NSW land values soar despite pandemic pain
Land values across NSW have soared to a record $1.8 trillion in the past year despite the pandemic with the State's obsession with bricks and mortar defying predictions of a slump.
Regional towns boomed as city-dwellers head for the bush with towns such as Dungog, Byron Bay, the Central Coast, Lake Macquarie and the Snowy Mountains experiencing some of the largest land value increases on the back of strong demand from tree and sea-changers.
The State-wide infrastructure boom pushed up land values in areas near new rail links, mines and roadways while in the city, the once "fringe" city suburbs of Alexandria, Zetland, Waterloo and Rosebery soared by 12 per cent.
SCROLL DOWN TO SELL ALL THE LAND VALUE CHANGES IN SYDNEY AND REGIONAL NSW
The online shopping boom also pushed up demand for industrial sites capable of housing warehouses and courier vans, leading to a rise in values.
The biggest loser out of the pandemic was CBD office, hotel and serviced apartment land values which plunged by 25 per cent with the decline in demand, according to the latest NSW Valuer-General's report.
More than 48,000 sales were analysed as part of the report, which includes an assessment of every parcel of land in the state.
The land value does not take into account the value of your home or other structure, but it does take into account site improvements such as clearings.
The valuations will be used by Revenue NSW to determine land tax liabilities, which apply to investment properties.
SCROLL TO THE BOTTOM FOR ALL NSW REGIONAL LAND VALUE CHANGES
NSW Valuer General, Dr David Parker said the latest valuations showed just how resilient the residential property market is despite economic hits such as the pandemic.
"Residential land had a little dip at the start, but as we adjusted to the pandemic, the auctions came back and it was back to normal, and in some areas, where you've had good infrastructure improvements or tree-changers moving in, values increased," Dr Parker said.
"Where you've had good investment in infrastructure such as freeways and rail lines, the rises are really noticeable.
"But for commercial land, it was a different story. Borders closed, tourists stayed away, shops closed, workers stayed at home and have been reluctant to come back which has affected values largely in the city."
Land values across the State rose by three per cent from $1.74 trillion to $1.8 trillion in the year to July, although some regional hot spots such as Parkes experienced increases of up to 17 per cent.
Regional land value increases were driven by increased demand for properties close to major infrastructure projects such as Snowy 2.0 and mines or were in the sights of "tree-changers".
Lifestyle buyers pushed up demand on the north coast in areas such as Byron Bay, Scotts Head, Gloucester and Northern River villages, while relocating Newcastle and Sydney buyers were behind land values rising in the regional towns such as Dungog.
A "ski change" factor was behind a 15 per cent increase in land values in Snowy Monaro Regional with rising demand for "lifestyle holding" and properties close to the snowfields.
Other booming coastal areas include the Richmond Valley, Kempsey and Nambucca where values have risen by up to nine per cent.
Water, Property and Housing Minister Melinda Pavey said the pandemic had demonstrated how it was possible for people to move out of the city without sacrificing a career.
"These results show that the State's residential property market continues to show remarkable resilience in the face of extreme headwinds," she said.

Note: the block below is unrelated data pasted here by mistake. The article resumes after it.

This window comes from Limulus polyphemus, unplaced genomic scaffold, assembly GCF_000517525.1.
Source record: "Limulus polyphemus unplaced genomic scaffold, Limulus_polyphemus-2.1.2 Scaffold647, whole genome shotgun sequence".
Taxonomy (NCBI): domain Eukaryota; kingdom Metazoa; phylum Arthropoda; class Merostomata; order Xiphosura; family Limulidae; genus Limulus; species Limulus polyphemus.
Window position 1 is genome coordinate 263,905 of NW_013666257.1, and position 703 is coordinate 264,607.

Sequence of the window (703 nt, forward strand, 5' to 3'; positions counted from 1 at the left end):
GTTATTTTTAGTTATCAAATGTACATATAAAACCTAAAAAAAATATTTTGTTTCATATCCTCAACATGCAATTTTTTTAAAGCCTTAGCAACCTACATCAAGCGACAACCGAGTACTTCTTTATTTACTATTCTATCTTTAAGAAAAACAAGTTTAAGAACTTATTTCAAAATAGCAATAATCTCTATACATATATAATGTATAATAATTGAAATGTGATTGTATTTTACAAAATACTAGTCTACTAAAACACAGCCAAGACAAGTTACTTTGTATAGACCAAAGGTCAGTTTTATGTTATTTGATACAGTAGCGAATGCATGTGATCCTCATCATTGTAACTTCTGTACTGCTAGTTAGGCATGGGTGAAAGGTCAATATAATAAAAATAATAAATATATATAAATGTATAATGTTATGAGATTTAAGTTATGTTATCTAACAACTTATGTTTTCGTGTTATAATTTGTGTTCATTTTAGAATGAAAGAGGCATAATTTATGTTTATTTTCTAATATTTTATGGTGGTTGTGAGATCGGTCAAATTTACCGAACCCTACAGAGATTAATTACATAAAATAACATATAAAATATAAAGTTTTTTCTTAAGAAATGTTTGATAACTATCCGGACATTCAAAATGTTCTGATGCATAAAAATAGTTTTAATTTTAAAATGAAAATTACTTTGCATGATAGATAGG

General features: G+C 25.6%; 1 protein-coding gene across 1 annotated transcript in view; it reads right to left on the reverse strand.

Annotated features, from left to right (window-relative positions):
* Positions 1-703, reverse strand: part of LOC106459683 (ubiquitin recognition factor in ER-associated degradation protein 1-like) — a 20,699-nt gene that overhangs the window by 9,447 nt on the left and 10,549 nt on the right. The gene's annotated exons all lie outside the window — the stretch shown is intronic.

"Despite the doomsayers, property remains one of the most resilient asset classes."
Rising demand for quality farming, mixed cultivation and grazing land following the end of the drought increased rural land values by 4.8 per cent.
In Sydney, residential land values rose by 4.3 per cent although strong demand in South East Regional NSW, Sydney Central and Sydney North West Regions resulted in an even bigger rise of seven per cent.
The highest overall local government area increases were in Georges River, Hornsby and The Hills Shire where values jumped between seven to 10 per cent.
In western Sydney, demand for affordable housing resulted in land values rising in Blacktown, Fairfield and Penrith by up to four per cent.
However, the biggest increases were in Redfern and those close to the developing Green Square area such as Alexandria and Rosebery with land values rising 12 per cent this year after falling last year.
Properties located on the western side of Palm Beach, where there is still a strong demand
for prestige homes, also were immune to the pandemic, with values rising 11 per cent.
The pandemic did have some impact, with commercial land plunging in both the city and less in the bush.
Dr Parker said the value reductions for hotel and serviced apartment properties and retail shops in regional areas will be of particular relief for the State's ailing tourism industry given the land tax would decrease.
Industrial sites soared as e-commerce and online shopping increased the need for warehouses, from large-scale "Amazon" holding areas to smaller inner-city sites able to park a small fleet of courier vans. .
The dwindling supply of industrial land in the City of Sydney resulted in values rising by 16.9 per cent.
While the breaking of the drought pushed up rural land values with the rise in demand for farming land, the latest land assessments showed the "Black Summer" bushfires impacted land values in areas such as the Blue Mountains and Wingecarribee.
LAND VALUATION CHANGES
|Sydney Coast North||Residential||+2.2%|
|Sydney Coast South||Residential||+3.9%|
|Sydney North West||Residential||+6.9%|
|North Coast Region||Residential||+3.5%|
|North West Region||Residential||Steady|
Originally published as NSW land values soar despite pandemic pain